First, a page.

Was there a “Natural Growth” settlements deal?/ History and Iran’s internal struggle
Jun 26, 2009 | AIJAC staff
Update from AIJAC
June 26, 2009
Number 06/09 #10
This Update leads with an important entry into the debate about the US demand that Israel halt the “natural growth” of West Bank settlements. Elliot Abrams, the head of Middle East affairs at the US National Security Council during the Bush Administration, writes that it is true, as Israel has argued, that there was an agreement between Washington and Israel that Israel was permitted to allow building within the existing boundaries of existing settlements. He says this agreement was part of an American quid pro quo for the risks Israel’s Sharon Government took in withdrawing completely from Gaza, and takes issue with Obama Administration officials who claim that no such agreement existed. For Abram’s full recollection of what the agreement was, and argument about its implications, CLICK HERE. Interestingly, Abrams is being joined in his argument that the Obama Administration’s focus on freezing “natural growth” of settlements is misguided by Aaron David Miller, a former senior official dealing with the peace process from the Clinton Administration. Also putting his recollection of the settlement agreement is Sharon’s former Chief of Staff Dov Weisglass. Arguing that no such agreement was finalised is former US Ambassador to Israel Daniel Kurtzer.
Next up is some additional background to help understand the situation in Iran, with first of all, an interesting review of the history of protest movements and revolutions in Iran from a government analyst and author specialising in that country, Steven R. Ward. Ward pays particular attention to the role the Iranian military has played in either repressing or assisting past regime change in Iran, starting from the revolution of 1909. He also looks at the mistakes past Iranian governments have made which led to their overthrow. For this complete piece, CLICK HERE. In addition, some ideas on how the Iranian Revolutionary Guard might be “flipped” in the current wave of protests comes from Amanda Silverman of the New Republic.
Finally, writer Christopher Hitchens enters the argument about the danger of outsider governments feeding the ability of the Iranian regime to blame the unrest on foreigners by speaking out in support of anti-regime protesters. Drawing on his own experiences in Iran, he argues that such conspiratorial arguments will be used extensively by the regime in Iran no matter what outsiders do. However, he points out that among the literary and educated segments of the population, such conspiracy theories are already a running joke and probably serve more to make the regime look ridiculous than help their cause. For Hitchens’ detailed look at how Iranians view the frequent claims about external “interference” by the US and especially Britain, CLICK HERE.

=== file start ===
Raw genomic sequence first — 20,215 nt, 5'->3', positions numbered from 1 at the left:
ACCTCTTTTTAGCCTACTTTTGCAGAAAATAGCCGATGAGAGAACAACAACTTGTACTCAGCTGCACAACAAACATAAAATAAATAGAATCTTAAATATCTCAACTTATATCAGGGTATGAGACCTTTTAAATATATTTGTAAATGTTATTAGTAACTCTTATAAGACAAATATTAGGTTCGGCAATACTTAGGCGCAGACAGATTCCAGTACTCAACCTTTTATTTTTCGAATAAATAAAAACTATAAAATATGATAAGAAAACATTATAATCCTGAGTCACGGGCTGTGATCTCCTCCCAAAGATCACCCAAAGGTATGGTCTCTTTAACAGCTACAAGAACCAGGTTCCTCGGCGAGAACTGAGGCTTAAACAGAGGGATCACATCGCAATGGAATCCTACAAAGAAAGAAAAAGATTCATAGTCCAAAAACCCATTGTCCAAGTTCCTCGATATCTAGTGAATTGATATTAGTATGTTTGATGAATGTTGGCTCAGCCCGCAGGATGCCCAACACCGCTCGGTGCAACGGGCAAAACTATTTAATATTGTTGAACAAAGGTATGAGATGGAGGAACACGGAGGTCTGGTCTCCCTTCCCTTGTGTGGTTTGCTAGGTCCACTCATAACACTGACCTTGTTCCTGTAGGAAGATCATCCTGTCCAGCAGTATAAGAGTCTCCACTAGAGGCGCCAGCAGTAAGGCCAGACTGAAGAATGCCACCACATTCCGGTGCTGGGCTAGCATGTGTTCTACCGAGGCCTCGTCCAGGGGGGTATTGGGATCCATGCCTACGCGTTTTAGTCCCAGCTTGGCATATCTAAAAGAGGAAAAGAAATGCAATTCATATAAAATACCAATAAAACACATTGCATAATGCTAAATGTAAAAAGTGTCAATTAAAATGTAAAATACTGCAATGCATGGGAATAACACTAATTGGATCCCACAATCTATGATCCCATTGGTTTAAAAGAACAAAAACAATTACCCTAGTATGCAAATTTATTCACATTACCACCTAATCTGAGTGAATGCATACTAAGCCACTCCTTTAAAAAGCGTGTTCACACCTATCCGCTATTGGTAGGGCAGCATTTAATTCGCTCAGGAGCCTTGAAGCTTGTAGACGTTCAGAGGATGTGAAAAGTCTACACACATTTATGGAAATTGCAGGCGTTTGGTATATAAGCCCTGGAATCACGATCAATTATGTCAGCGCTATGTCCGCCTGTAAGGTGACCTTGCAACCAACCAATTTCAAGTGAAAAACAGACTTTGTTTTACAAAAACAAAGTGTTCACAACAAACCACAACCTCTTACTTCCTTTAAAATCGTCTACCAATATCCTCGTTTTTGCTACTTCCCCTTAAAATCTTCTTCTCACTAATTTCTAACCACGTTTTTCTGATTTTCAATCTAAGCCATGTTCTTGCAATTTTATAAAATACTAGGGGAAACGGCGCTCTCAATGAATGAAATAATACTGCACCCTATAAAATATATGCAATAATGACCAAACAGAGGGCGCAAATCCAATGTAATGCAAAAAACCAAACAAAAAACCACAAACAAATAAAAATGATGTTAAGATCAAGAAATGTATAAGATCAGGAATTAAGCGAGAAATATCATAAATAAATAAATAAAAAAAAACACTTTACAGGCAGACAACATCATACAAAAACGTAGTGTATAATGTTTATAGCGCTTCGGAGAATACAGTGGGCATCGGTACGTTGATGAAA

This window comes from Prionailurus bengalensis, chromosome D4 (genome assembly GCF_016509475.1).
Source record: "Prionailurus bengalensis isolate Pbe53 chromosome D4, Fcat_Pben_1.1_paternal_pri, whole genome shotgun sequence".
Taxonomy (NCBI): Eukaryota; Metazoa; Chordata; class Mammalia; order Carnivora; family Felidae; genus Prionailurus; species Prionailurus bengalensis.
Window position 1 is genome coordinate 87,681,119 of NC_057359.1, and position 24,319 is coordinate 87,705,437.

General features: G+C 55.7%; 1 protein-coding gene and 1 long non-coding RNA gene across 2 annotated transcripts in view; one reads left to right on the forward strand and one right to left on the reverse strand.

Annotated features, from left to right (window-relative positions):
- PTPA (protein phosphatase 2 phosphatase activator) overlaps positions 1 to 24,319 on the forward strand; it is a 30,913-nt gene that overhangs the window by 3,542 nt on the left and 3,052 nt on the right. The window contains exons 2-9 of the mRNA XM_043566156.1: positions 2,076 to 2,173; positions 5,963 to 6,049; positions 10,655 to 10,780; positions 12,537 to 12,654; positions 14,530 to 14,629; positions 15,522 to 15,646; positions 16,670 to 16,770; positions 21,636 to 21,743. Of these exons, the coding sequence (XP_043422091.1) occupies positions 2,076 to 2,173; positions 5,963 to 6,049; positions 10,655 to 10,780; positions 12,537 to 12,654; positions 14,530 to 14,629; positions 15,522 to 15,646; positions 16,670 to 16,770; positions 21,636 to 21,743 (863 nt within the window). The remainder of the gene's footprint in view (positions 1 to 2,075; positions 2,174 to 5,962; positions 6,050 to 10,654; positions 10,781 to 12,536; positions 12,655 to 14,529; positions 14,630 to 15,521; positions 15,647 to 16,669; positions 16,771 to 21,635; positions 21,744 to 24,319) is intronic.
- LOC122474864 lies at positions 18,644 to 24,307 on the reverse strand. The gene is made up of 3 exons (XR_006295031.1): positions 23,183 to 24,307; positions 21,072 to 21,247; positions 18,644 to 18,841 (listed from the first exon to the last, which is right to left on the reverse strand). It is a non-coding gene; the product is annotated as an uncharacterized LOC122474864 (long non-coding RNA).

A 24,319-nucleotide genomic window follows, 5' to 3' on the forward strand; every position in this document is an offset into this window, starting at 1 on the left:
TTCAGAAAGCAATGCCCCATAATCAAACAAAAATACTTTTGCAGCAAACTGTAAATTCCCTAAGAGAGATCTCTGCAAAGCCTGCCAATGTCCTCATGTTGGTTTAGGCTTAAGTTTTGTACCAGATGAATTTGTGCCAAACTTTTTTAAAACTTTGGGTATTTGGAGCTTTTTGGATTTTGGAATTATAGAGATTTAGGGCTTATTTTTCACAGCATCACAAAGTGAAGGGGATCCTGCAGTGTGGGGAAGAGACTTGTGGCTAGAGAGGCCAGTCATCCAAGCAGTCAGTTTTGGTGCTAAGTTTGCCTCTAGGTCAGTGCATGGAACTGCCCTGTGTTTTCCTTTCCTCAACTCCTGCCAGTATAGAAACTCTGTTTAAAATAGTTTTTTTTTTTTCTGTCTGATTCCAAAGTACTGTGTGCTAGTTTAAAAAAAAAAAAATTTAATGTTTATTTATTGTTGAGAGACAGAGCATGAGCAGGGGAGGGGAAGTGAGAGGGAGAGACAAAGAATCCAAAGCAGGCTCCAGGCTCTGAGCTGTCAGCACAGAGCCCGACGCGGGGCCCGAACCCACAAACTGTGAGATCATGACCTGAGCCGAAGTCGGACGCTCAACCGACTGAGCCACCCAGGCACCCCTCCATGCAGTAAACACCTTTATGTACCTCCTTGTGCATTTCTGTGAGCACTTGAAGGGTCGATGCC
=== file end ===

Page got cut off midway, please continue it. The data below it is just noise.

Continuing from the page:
Readers may also be interested in:
- Israeli academic expert Meir Litvak looks at the intra-regime struggles which are partly behind the Iranian unrest, as does another Israeli academic, Ephraim Kam. Litvak also argues that it looks like the regime is getting the upper hand over the opposition, and looks at why.
- More optimistic is American strategic expert Edward Luttwak, who argues that, regardless of the outcome of the current unrest, the regime has been so weakened it cannot last many more years.
- What the Arab world is saying about the Iranian unrest. Meanwhile, an Israeli radio show is captivating anti-regime Iranians at the moment.
- Both British columnist Anne Applebaum and Israeli columnist Dudi Cohen comment on the important role women are playing in the Iranian protest movement.
- European neo-Nazis salute Ahmadinejad.